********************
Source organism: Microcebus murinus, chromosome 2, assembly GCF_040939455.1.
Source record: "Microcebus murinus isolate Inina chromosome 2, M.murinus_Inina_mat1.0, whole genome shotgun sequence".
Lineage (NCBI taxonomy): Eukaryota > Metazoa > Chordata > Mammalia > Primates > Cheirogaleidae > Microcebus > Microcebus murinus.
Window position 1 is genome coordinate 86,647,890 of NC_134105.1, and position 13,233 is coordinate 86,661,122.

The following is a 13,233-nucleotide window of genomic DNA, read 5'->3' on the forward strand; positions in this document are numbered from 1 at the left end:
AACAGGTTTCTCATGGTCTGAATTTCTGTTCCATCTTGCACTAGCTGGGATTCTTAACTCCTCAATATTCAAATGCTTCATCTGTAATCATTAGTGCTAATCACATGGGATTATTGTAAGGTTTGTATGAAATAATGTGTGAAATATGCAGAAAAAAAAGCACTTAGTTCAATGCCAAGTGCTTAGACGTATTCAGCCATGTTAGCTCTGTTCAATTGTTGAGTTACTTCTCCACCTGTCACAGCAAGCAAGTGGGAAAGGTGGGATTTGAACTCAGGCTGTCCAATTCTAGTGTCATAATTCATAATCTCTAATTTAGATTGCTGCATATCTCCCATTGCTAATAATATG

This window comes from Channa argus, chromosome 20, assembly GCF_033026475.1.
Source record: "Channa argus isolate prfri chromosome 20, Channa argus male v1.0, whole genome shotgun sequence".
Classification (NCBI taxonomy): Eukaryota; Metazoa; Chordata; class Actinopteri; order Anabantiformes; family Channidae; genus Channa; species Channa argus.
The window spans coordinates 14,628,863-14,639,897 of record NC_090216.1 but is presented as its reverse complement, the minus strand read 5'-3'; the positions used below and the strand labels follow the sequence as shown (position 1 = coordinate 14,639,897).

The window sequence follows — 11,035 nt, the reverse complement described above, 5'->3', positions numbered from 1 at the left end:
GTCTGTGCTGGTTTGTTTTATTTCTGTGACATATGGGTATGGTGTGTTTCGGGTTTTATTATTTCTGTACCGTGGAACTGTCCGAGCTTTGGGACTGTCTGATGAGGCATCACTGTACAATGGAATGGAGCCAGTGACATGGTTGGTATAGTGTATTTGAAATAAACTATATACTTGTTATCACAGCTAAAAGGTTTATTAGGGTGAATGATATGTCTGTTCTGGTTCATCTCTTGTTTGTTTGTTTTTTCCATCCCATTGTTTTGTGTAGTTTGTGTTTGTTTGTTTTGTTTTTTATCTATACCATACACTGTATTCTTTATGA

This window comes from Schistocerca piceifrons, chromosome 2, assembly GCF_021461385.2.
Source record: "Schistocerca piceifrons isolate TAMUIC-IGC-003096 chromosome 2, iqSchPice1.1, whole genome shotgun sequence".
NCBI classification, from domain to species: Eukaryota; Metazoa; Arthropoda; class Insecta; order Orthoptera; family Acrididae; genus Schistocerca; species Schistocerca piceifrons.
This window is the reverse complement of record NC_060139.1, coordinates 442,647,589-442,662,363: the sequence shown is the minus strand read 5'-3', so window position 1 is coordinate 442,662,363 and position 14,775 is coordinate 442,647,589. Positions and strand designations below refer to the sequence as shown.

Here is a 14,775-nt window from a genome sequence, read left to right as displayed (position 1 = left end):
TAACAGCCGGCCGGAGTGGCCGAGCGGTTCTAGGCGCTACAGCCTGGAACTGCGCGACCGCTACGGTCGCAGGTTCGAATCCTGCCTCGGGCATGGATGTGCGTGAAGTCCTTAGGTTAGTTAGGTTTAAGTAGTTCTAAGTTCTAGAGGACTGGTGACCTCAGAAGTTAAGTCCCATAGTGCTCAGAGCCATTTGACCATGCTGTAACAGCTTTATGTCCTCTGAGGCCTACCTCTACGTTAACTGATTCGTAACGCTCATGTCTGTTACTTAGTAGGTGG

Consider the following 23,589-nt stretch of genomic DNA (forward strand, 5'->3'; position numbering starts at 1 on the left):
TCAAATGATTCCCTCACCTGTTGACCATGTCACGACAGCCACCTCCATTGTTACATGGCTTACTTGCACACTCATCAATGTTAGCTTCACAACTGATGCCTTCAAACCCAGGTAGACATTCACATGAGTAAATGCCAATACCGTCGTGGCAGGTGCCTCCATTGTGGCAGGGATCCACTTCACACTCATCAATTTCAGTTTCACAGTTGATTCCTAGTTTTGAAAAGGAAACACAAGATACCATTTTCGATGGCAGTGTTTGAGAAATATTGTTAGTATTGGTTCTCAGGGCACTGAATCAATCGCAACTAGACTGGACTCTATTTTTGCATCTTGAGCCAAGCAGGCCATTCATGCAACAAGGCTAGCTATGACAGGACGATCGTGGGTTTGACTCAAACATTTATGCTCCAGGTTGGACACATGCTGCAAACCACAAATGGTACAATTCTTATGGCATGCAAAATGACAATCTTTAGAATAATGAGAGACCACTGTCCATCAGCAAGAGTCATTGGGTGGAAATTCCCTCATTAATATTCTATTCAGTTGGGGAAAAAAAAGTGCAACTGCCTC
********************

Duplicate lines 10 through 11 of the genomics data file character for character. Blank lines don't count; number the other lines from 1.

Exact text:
The window spans coordinates 14,628,863-14,639,897 of record NC_090216.1 but is presented as its reverse complement, the minus strand read 5'-3'; the positions used below and the strand labels follow the sequence as shown (position 1 = coordinate 14,639,897).

The window sequence follows — 11,035 nt, the reverse complement described above, 5'->3', positions numbered from 1 at the left end: